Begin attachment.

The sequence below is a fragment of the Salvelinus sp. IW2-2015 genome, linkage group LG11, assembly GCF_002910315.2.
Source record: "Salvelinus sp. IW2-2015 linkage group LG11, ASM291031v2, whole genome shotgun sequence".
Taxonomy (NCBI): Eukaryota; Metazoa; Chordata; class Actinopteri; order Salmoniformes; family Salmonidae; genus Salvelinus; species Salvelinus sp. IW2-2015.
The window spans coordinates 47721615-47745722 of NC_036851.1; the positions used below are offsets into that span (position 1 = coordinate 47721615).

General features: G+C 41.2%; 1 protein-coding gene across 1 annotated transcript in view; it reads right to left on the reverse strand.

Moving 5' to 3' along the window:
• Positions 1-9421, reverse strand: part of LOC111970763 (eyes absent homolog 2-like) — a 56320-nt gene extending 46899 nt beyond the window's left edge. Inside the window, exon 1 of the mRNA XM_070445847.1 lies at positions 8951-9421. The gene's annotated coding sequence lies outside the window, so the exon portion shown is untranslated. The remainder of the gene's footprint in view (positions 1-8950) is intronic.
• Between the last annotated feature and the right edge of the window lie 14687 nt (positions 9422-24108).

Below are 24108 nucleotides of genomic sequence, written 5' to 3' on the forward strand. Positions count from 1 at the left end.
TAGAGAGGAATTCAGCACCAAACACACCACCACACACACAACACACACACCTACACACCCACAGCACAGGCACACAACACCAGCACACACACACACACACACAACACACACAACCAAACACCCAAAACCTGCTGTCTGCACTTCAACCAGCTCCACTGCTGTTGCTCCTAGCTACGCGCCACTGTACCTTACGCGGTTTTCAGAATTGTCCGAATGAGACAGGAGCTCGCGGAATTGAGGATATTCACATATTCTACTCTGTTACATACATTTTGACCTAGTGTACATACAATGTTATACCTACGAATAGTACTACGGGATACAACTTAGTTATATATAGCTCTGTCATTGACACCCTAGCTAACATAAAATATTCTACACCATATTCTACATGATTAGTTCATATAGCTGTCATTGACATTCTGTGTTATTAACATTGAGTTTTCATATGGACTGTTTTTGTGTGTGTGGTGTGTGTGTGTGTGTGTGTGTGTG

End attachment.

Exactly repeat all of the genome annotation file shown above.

The sequence below is a fragment of the Salvelinus sp. IW2-2015 genome, linkage group LG11, assembly GCF_002910315.2.
Source record: "Salvelinus sp. IW2-2015 linkage group LG11, ASM291031v2, whole genome shotgun sequence".
Taxonomy (NCBI): Eukaryota; Metazoa; Chordata; class Actinopteri; order Salmoniformes; family Salmonidae; genus Salvelinus; species Salvelinus sp. IW2-2015.
The window spans coordinates 47721615-47745722 of NC_036851.1; the positions used below are offsets into that span (position 1 = coordinate 47721615).

General features: G+C 41.2%; 1 protein-coding gene across 1 annotated transcript in view; it reads right to left on the reverse strand.

Moving 5' to 3' along the window:
• Positions 1-9421, reverse strand: part of LOC111970763 (eyes absent homolog 2-like) — a 56320-nt gene extending 46899 nt beyond the window's left edge. Inside the window, exon 1 of the mRNA XM_070445847.1 lies at positions 8951-9421. The gene's annotated coding sequence lies outside the window, so the exon portion shown is untranslated. The remainder of the gene's footprint in view (positions 1-8950) is intronic.
• Between the last annotated feature and the right edge of the window lie 14687 nt (positions 9422-24108).

Below are 24108 nucleotides of genomic sequence, written 5' to 3' on the forward strand. Positions count from 1 at the left end.
TAGAGAGGAATTCAGCACCAAACACACCACCACACACACAACACACACACCTACACACCCACAGCACAGGCACACAACACCAGCACACACACACACACACACAACACACACAACCAAACACCCAAAACCTGCTGTCTGCACTTCAACCAGCTCCACTGCTGTTGCTCCTAGCTACGCGCCACTGTACCTTACGCGGTTTTCAGAATTGTCCGAATGAGACAGGAGCTCGCGGAATTGAGGATATTCACATATTCTACTCTGTTACATACATTTTGACCTAGTGTACATACAATGTTATACCTACGAATAGTACTACGGGATACAACTTAGTTATATATAGCTCTGTCATTGACACCCTAGCTAACATAAAATATTCTACACCATATTCTACATGATTAGTTCATATAGCTGTCATTGACATTCTGTGTTATTAACATTGAGTTTTCATATGGACTGTTTTTGTGTGTGTGGTGTGTGTGTGTGTGTGTGTGTGTG